Do you feel at times as if your teaching gets into the proverbial rut and your “wagon” is following all of the other “wagons” ahead of it? Then consider adding a new tool to your instructional tool belt that will also ramp up the mojo in your classroom.
I have been working through the nuances of a Socratic Seminar with my Instructional Techniques class, and I thought it would be helpful to some of you as readers to provide a summary post .
A Socratic Seminar finds its roots in the classical Greek philosopher, Socrates, who would use questions with his students to draw forth answers or incite new thought.
A Socratic seminar is defined as a “collaborative intellectual dialogue facilitated with open-ended questions about a text.” If you have never used this type of tool in the classroom, let me summarize it for you from a helpful article.
- Select a chapter text, article, or even film clip, that you desire to use to add to a student’s perspective. Choose a selection that is going to have a depth of meaning, could take multiple sides, or has some controversy about it. Have the students read/view the selection prior to the beginning of the next class.
- Arrange desks or chairs in a circle or square so that students can see each other face-to-face.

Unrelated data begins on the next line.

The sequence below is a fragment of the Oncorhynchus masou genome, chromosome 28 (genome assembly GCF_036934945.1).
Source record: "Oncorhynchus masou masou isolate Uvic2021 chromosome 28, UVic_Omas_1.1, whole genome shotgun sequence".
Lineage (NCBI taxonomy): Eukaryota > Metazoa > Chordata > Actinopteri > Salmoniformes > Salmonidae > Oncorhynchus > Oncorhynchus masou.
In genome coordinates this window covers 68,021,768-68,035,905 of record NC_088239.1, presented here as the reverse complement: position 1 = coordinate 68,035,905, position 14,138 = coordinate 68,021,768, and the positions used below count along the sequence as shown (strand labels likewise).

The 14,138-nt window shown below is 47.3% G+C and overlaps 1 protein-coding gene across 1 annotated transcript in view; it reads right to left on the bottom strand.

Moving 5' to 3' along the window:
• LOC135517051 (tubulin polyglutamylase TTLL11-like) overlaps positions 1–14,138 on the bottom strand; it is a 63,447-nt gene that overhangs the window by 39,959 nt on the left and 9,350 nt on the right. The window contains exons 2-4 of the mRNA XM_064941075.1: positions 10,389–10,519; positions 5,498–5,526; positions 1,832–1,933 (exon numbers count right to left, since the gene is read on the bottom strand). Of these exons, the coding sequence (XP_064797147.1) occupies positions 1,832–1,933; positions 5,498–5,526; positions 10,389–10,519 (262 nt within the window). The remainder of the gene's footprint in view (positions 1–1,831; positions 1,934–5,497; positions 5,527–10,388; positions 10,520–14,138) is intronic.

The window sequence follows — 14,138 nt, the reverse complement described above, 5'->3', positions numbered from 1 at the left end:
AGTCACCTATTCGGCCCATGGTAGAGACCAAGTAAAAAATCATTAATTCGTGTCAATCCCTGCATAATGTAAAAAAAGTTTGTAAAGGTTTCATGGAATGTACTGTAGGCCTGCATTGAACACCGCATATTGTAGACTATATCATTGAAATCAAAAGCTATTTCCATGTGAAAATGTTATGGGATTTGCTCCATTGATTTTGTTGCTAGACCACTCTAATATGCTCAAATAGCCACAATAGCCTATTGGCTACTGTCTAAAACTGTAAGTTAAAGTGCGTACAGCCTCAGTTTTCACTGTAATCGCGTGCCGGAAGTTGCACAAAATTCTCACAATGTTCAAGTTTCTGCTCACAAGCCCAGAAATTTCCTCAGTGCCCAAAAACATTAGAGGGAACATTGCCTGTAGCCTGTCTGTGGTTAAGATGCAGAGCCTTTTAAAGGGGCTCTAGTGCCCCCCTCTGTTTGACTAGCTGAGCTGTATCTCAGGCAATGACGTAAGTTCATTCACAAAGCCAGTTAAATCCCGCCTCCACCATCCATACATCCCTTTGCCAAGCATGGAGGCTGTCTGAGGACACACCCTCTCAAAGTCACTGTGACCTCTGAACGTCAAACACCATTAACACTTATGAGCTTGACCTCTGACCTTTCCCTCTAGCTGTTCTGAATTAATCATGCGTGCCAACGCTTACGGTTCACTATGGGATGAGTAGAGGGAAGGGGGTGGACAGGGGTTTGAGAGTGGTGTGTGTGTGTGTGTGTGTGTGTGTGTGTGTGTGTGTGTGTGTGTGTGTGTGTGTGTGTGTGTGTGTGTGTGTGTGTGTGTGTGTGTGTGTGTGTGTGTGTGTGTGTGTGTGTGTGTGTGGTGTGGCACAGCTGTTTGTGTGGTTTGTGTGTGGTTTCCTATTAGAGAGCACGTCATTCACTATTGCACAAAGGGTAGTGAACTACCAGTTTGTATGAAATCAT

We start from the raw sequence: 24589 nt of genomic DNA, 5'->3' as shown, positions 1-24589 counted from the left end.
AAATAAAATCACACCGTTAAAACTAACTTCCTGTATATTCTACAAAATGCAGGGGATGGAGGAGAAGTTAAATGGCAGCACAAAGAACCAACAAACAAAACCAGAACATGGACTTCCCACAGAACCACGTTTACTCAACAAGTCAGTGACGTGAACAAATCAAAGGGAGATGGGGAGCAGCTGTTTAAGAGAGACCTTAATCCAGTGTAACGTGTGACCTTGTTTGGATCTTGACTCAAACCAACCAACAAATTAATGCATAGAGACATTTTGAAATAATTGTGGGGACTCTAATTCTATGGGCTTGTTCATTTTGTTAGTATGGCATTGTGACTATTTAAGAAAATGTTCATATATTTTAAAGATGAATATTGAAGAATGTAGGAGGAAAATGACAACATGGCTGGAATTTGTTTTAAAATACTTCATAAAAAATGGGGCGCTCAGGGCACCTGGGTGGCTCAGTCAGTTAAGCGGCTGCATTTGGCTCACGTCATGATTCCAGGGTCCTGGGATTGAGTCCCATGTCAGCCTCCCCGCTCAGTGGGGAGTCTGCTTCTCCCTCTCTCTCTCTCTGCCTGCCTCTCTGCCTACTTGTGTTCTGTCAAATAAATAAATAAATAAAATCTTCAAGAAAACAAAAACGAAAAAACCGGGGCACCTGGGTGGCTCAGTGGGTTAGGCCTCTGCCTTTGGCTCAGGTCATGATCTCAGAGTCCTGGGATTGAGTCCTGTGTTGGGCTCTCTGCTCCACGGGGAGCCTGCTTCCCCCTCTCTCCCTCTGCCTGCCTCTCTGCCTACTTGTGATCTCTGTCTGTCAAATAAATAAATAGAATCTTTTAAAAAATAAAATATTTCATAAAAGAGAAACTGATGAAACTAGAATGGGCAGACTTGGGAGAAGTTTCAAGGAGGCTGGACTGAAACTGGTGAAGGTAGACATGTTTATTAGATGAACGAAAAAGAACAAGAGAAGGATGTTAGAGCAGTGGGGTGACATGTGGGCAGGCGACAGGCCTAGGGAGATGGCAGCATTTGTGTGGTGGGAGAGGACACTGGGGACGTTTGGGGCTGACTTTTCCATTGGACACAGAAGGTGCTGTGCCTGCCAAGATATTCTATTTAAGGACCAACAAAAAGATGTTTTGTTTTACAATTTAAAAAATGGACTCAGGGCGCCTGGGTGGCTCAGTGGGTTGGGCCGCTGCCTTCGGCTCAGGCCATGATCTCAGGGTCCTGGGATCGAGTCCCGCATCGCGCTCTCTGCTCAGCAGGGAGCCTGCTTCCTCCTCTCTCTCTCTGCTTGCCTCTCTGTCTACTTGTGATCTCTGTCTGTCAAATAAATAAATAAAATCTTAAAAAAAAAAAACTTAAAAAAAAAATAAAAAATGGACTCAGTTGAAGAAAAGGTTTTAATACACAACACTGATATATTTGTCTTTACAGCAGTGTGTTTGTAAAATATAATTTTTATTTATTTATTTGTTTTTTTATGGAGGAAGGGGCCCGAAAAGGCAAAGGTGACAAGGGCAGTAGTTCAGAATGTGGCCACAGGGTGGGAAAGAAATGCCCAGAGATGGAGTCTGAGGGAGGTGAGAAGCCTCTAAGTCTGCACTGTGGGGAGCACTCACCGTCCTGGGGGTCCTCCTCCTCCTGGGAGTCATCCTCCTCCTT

- Draft a series of questions that will aid in unpacking the key or core ideas and values that you want highlighted. Begin your seminar with an overarching idea that serves as the “where are we going?” question. And remember, you want questions that are going to create a brainstorming-type dialogue among the participants.
Let me camp for a moment on the questions that you will incorporate, because these will determine the success or failure of your seminar or discussion.
It is helpful to begin with Literal Questions. These are questions right from the text that help give a foundation to the discussion and also identify the level of understanding that your students have with regard to the text.
Next, work into Interpretive Questions. These are questions that would dig into the how or why of what is going on in the text. They are insightful questions that may need arguments or opinions to answer.
In conclusion, it is helpful to end with Evaluative Questions. These questions are answered more from the experiences or opinions of the students. They are the “what are your opinions about this idea?” or “how would this relate to your own experiences?” type inquiries.
You will find that discussion becomes more lively, pushes deeper understanding, and offers more takeaway than just doing a lecture through a reading where you as a teacher work through the main points of an article or chapter. And remember, this is a discussion among the group and not one-on-one responses just with you as the instructor. Make it a group conversation.
If you would like to see some Socratic Seminars in action with creative options, check out the brief videos below:
So take that teaching mojo to a new level and implement a Socratic Seminar into your classroom. Let me know how it works for you!